An article on The Register entitled ‘Stealing songs is wrong’ lessons head for UK schools seems at very first glance, and I mean very first, a worthy idea – that is, don’t steal. But looking beyond it, it’s a mess and a nasty one.
So a child is educated that downloading music from p2p networks is wrong. In essence this is arguably a good thing – I’m ignoring a lot of the p2p arguments right now – except for one bit.
Why is this being brought into schools ? There are plenty of ‘warnings’ about this issue already, so why spend time – educational time – telling young children ? Why is the medium of mass media not being utilised for this task ? Don’t you find it scary that the Govt is using a tool over which they have almost complete control to educate a group of people who not are the majority of illegal downloaders ? I certainly do….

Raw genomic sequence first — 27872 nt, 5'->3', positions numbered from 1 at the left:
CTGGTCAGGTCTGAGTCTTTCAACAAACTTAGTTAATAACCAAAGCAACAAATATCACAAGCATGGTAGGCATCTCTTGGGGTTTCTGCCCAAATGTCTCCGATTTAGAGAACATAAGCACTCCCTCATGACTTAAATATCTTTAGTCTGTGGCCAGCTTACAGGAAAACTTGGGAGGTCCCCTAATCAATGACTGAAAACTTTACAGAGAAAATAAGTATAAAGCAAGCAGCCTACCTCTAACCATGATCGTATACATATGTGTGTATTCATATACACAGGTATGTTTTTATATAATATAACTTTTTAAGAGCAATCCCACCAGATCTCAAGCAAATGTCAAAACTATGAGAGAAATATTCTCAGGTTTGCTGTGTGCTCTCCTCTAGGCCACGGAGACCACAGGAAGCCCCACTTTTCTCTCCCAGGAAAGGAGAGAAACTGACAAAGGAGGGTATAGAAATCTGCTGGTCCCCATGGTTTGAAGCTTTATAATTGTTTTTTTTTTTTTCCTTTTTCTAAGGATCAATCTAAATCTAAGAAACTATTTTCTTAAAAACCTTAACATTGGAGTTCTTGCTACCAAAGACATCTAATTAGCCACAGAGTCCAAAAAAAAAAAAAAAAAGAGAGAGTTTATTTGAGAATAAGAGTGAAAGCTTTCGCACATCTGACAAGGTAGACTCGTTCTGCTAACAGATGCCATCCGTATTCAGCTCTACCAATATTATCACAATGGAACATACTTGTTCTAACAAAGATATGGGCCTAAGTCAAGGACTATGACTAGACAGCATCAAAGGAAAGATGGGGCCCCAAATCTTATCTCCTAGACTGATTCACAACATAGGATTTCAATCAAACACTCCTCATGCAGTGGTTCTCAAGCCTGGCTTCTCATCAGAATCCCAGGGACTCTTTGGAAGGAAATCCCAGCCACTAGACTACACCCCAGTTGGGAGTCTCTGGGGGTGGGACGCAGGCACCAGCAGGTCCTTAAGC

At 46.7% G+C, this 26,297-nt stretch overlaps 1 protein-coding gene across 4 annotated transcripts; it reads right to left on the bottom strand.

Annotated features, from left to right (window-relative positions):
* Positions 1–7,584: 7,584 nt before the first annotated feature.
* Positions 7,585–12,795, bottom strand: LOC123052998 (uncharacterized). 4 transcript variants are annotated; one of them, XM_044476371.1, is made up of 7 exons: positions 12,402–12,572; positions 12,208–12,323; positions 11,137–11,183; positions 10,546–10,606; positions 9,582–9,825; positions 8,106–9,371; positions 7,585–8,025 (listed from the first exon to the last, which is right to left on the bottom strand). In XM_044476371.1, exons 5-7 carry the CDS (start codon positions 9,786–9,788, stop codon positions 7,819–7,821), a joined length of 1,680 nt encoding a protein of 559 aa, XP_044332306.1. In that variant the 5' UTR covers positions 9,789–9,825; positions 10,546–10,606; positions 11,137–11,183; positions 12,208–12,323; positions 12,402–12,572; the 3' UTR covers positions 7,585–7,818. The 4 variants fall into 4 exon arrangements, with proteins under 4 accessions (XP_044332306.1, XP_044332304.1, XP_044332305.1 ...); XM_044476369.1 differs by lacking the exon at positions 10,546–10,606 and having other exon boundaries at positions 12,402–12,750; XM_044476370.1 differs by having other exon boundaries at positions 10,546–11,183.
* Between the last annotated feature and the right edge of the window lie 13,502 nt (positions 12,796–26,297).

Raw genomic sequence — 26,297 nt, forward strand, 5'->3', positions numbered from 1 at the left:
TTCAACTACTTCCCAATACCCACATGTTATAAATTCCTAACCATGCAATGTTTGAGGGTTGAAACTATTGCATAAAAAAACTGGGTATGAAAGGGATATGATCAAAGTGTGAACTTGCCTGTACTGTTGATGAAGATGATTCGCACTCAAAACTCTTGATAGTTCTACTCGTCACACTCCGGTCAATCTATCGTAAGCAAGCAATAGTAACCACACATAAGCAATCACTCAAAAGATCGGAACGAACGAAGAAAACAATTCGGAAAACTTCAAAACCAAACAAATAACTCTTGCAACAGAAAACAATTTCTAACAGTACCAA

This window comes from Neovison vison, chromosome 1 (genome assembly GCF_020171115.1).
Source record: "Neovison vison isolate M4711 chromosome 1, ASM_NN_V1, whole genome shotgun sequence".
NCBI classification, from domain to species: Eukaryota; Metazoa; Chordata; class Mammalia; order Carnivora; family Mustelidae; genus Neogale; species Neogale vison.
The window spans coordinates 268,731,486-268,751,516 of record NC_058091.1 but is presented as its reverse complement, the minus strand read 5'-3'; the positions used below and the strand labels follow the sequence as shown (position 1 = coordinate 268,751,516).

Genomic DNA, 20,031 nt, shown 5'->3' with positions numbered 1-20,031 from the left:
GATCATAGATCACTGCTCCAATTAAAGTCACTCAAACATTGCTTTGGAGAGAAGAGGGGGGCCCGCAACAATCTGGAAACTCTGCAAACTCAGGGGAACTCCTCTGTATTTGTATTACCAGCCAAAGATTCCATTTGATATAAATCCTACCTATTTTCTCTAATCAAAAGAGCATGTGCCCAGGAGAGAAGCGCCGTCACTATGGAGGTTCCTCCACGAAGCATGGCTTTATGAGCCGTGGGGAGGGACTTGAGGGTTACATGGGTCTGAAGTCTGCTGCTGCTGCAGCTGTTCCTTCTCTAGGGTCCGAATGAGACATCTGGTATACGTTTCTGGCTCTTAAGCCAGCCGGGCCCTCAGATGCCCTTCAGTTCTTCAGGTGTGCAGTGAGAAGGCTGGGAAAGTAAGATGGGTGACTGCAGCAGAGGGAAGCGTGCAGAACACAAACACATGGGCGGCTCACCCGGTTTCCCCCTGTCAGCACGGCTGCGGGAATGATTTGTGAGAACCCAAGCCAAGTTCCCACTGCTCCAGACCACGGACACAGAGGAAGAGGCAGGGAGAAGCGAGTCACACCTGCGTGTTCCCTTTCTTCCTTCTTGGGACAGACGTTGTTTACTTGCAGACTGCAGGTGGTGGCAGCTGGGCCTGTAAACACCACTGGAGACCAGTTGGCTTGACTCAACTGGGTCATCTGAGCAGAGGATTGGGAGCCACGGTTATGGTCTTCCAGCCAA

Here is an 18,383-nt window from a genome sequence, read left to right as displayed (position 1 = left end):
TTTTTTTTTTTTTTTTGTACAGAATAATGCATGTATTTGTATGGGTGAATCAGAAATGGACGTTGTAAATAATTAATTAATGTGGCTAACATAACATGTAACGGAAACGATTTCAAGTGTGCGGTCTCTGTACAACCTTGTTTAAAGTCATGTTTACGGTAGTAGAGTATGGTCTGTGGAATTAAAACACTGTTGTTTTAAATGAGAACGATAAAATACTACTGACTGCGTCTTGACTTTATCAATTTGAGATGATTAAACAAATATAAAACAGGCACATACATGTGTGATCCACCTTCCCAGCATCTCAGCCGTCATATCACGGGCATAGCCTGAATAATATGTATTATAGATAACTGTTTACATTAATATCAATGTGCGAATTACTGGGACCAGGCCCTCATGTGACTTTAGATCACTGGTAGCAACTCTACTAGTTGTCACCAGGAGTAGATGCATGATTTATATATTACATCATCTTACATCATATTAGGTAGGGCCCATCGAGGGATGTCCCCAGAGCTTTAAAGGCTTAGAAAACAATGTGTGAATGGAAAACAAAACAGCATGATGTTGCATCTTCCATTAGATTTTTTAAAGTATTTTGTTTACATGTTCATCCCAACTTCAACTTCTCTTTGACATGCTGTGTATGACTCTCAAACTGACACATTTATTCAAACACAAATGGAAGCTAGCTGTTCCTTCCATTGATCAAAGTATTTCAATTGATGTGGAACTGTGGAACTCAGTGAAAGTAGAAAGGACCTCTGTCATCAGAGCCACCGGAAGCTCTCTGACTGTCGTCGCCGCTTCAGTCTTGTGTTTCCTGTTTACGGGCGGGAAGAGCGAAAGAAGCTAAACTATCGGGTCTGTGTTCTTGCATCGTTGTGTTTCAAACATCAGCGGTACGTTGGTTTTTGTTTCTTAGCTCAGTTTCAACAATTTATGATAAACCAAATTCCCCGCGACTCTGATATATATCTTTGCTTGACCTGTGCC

How long before we see a headline where a kid, pissed at his parents for some reason reports them for the mp3’s that are on Dad’s computer ?
To me, and I know it could be seen as an exaggeration, it’s like the Govt is not just trying to teach these little people, it is trying to use them as a tool – and that’s wrong. Now call that daft, but as soon as this sort of ‘Big Brother’ tactic starts to be used, so the slippery slope into the blurring of the purpose and nature of education begins. The nature of education has been decided overall by educators, by parents, by society. Sure the Govt may have always had the final say, but they are not, and should not, be the arbiter of what must and must not be taught – just look at the stupidity of Section 28 (the forbidding of the promotion of homosexuality by local authorities. BBC Link) for a prime example.
Do we want our children to be educated in the way that our Govt ultimately wish, or the way that our teachers decide is the best use of a child’s time in school ?
And with the way Govt’s work, if this is deemed a success, what could be next ?